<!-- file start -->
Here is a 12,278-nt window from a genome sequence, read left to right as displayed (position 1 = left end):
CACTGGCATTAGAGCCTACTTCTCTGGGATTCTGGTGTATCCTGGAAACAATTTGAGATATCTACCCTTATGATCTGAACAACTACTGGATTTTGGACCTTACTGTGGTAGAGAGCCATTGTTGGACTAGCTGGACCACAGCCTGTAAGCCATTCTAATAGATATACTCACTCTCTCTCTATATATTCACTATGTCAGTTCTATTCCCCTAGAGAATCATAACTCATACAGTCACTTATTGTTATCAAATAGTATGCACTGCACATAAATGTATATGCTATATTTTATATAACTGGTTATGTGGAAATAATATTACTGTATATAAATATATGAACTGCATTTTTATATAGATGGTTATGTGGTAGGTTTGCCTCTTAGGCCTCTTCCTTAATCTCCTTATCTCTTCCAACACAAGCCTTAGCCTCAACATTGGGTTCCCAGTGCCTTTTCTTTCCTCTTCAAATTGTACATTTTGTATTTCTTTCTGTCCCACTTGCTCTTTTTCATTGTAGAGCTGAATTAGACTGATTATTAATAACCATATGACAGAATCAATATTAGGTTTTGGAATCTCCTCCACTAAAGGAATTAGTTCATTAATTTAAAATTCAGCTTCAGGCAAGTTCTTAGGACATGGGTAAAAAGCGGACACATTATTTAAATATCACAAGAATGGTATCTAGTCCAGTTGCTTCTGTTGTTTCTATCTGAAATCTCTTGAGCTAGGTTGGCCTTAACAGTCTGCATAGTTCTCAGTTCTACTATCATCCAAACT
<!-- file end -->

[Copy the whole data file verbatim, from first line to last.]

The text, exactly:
Here is a 12,278-nt window from a genome sequence, read left to right as displayed (position 1 = left end):
CACTGGCATTAGAGCCTACTTCTCTGGGATTCTGGTGTATCCTGGAAACAATTTGAGATATCTACCCTTATGATCTGAACAACTACTGGATTTTGGACCTTACTGTGGTAGAGAGCCATTGTTGGACTAGCTGGACCACAGCCTGTAAGCCATTCTAATAGATATACTCACTCTCTCTCTATATATTCACTATGTCAGTTCTATTCCCCTAGAGAATCATAACTCATACAGTCACTTATTGTTATCAAATAGTATGCACTGCACATAAATGTATATGCTATATTTTATATAACTGGTTATGTGGAAATAATATTACTGTATATAAATATATGAACTGCATTTTTATATAGATGGTTATGTGGTAGGTTTGCCTCTTAGGCCTCTTCCTTAATCTCCTTATCTCTTCCAACACAAGCCTTAGCCTCAACATTGGGTTCCCAGTGCCTTTTCTTTCCTCTTCAAATTGTACATTTTGTATTTCTTTCTGTCCCACTTGCTCTTTTTCATTGTAGAGCTGAATTAGACTGATTATTAATAACCATATGACAGAATCAATATTAGGTTTTGGAATCTCCTCCACTAAAGGAATTAGTTCATTAATTTAAAATTCAGCTTCAGGCAAGTTCTTAGGACATGGGTAAAAAGCGGACACATTATTTAAATATCACAAGAATGGTATCTAGTCCAGTTGCTTCTGTTGTTTCTATCTGAAATCTCTTGAGCTAGGTTGGCCTTAACAGTCTGCATAGTTCTCAGTTCTACTATCATCCAAACT